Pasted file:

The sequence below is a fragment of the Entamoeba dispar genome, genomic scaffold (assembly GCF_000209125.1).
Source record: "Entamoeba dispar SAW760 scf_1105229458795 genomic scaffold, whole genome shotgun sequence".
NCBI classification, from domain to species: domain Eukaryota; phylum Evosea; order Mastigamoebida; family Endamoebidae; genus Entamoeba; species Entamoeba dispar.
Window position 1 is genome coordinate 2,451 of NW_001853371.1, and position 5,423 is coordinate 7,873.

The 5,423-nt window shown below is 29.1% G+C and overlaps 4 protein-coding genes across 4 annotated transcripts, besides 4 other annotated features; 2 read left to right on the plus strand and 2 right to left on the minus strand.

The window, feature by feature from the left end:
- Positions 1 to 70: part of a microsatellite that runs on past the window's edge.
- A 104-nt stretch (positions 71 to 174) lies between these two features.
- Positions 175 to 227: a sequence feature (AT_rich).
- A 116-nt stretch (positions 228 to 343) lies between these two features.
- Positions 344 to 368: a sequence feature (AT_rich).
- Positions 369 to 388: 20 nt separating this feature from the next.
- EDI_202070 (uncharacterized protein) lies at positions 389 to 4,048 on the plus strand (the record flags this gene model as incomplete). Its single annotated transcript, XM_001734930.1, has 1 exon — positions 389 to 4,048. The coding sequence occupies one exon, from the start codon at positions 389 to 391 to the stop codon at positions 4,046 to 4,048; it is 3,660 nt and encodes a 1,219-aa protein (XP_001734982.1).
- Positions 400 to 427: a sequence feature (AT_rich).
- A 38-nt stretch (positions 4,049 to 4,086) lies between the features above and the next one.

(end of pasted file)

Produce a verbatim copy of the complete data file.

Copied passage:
The sequence below is a fragment of the Entamoeba dispar genome, genomic scaffold (assembly GCF_000209125.1).
Source record: "Entamoeba dispar SAW760 scf_1105229458795 genomic scaffold, whole genome shotgun sequence".
NCBI classification, from domain to species: domain Eukaryota; phylum Evosea; order Mastigamoebida; family Endamoebidae; genus Entamoeba; species Entamoeba dispar.
Window position 1 is genome coordinate 2,451 of NW_001853371.1, and position 5,423 is coordinate 7,873.

The 5,423-nt window shown below is 29.1% G+C and overlaps 4 protein-coding genes across 4 annotated transcripts, besides 4 other annotated features; 2 read left to right on the plus strand and 2 right to left on the minus strand.

The window, feature by feature from the left end:
- Positions 1 to 70: part of a microsatellite that runs on past the window's edge.
- A 104-nt stretch (positions 71 to 174) lies between these two features.
- Positions 175 to 227: a sequence feature (AT_rich).
- A 116-nt stretch (positions 228 to 343) lies between these two features.
- Positions 344 to 368: a sequence feature (AT_rich).
- Positions 369 to 388: 20 nt separating this feature from the next.
- EDI_202070 (uncharacterized protein) lies at positions 389 to 4,048 on the plus strand (the record flags this gene model as incomplete). Its single annotated transcript, XM_001734930.1, has 1 exon — positions 389 to 4,048. The coding sequence occupies one exon, from the start codon at positions 389 to 391 to the stop codon at positions 4,046 to 4,048; it is 3,660 nt and encodes a 1,219-aa protein (XP_001734982.1).
- Positions 400 to 427: a sequence feature (AT_rich).
- A 38-nt stretch (positions 4,049 to 4,086) lies between the features above and the next one.